The barefoot man: Char Richards put three small signs in her in-laws’ Devereaux Road lawn to inspire her husband, John, during his half-marathon run – “You can do it!” “Go John” and a photo of John, who runs barefoot.
Four years ago, he read how running barefoot prevented heel spurs and other injuries. Running barefoot involves starting strides on the front of foot rather than the back.
“Anyway, shoes are expensive and he went through a lot of them,” Char Richards said.
When John Richards sprinted by his wife before the six-mile mark, he tossed her a pair of his running pants. “Now the shorts!” Char Richards shouted. Fortunately, the only things he kept bare were his feet.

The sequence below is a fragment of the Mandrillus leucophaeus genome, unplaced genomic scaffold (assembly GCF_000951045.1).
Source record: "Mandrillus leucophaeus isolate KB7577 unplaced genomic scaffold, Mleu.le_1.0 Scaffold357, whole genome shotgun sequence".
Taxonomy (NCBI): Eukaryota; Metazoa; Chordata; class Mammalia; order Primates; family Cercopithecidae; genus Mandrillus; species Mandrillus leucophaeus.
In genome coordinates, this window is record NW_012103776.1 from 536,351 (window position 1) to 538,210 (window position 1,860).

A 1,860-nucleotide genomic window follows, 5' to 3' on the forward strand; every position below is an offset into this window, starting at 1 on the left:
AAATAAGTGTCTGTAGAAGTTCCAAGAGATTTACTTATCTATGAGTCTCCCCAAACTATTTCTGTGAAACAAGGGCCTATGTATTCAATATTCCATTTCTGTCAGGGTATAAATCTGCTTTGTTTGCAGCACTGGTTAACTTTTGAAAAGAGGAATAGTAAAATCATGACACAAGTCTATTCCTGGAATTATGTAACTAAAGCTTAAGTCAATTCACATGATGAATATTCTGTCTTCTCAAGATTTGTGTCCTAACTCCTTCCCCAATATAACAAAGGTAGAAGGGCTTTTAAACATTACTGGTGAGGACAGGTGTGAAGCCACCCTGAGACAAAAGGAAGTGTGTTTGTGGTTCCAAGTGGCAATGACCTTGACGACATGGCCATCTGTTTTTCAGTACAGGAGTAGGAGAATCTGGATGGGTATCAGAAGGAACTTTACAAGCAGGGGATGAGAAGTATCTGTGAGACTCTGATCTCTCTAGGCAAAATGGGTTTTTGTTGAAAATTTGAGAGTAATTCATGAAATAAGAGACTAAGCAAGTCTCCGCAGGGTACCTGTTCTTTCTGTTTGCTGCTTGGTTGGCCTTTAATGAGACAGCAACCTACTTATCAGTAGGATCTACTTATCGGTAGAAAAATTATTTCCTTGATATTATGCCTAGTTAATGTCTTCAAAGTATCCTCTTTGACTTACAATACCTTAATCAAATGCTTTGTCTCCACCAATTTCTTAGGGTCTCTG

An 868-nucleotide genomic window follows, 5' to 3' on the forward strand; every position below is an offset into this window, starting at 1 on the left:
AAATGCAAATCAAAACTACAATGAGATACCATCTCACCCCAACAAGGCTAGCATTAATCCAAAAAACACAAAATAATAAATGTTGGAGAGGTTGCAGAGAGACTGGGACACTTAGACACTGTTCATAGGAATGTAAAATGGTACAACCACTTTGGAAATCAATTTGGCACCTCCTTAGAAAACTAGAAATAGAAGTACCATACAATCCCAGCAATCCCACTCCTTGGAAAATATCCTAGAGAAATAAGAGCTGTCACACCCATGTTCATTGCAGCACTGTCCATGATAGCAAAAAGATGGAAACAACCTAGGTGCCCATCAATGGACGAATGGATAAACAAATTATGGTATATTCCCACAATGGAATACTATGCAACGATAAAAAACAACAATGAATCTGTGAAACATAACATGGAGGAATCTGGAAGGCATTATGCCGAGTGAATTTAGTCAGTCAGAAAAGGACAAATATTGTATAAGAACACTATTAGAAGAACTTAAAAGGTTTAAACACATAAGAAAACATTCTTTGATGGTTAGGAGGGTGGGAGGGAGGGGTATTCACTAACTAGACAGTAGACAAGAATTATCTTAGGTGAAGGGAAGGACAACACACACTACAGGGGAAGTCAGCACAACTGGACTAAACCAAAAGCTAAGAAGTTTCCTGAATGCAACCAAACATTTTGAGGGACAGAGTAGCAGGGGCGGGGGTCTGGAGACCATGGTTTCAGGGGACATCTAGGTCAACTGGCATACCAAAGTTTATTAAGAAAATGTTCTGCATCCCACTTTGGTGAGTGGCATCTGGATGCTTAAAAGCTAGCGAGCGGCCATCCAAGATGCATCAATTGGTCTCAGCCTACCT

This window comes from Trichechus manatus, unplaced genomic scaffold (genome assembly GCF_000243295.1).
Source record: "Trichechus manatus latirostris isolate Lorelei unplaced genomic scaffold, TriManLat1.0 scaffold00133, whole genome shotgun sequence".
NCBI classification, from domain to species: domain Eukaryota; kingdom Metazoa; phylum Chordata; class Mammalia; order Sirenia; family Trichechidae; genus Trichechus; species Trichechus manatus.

Most runners gave Luke smiles and thumbs-up. A few even stopped to get their licks in before grabbing a cup of water or Gatorade. When he stopped, runners asked Luke to play – especially on their second time around the course. “It makes me happy,” said Luke, his cheeks covered with powdered sugar from a doughnut. “I liked helping.”
“The whole idea is that we get in a zone,” said Salmon, who has run in three marathons. “It doesn’t always look like it, but we appreciate it.”
GU (pronounced goo) is the brand name for a gel with vitamins and carbohydrates in a small foil pouch. The flavors available at the Brennen Elementary School station were mandarin orange, chocolate outrage, vanilla bean and blueberry pomegranate. Volunteers fanned out several pouches in the hands as the runners came by.
Runners preferred orange and all but shunned the chocolate and blueberry – some even stopping to make sure they grabbed the right flavor.
“The chocolate is too thick,” said Salmon. “You’re looking for that nice balance with sticky and not too sweet.”
Take note race organizers: She likes the peanut butter, which the company website says is its most requested flavor.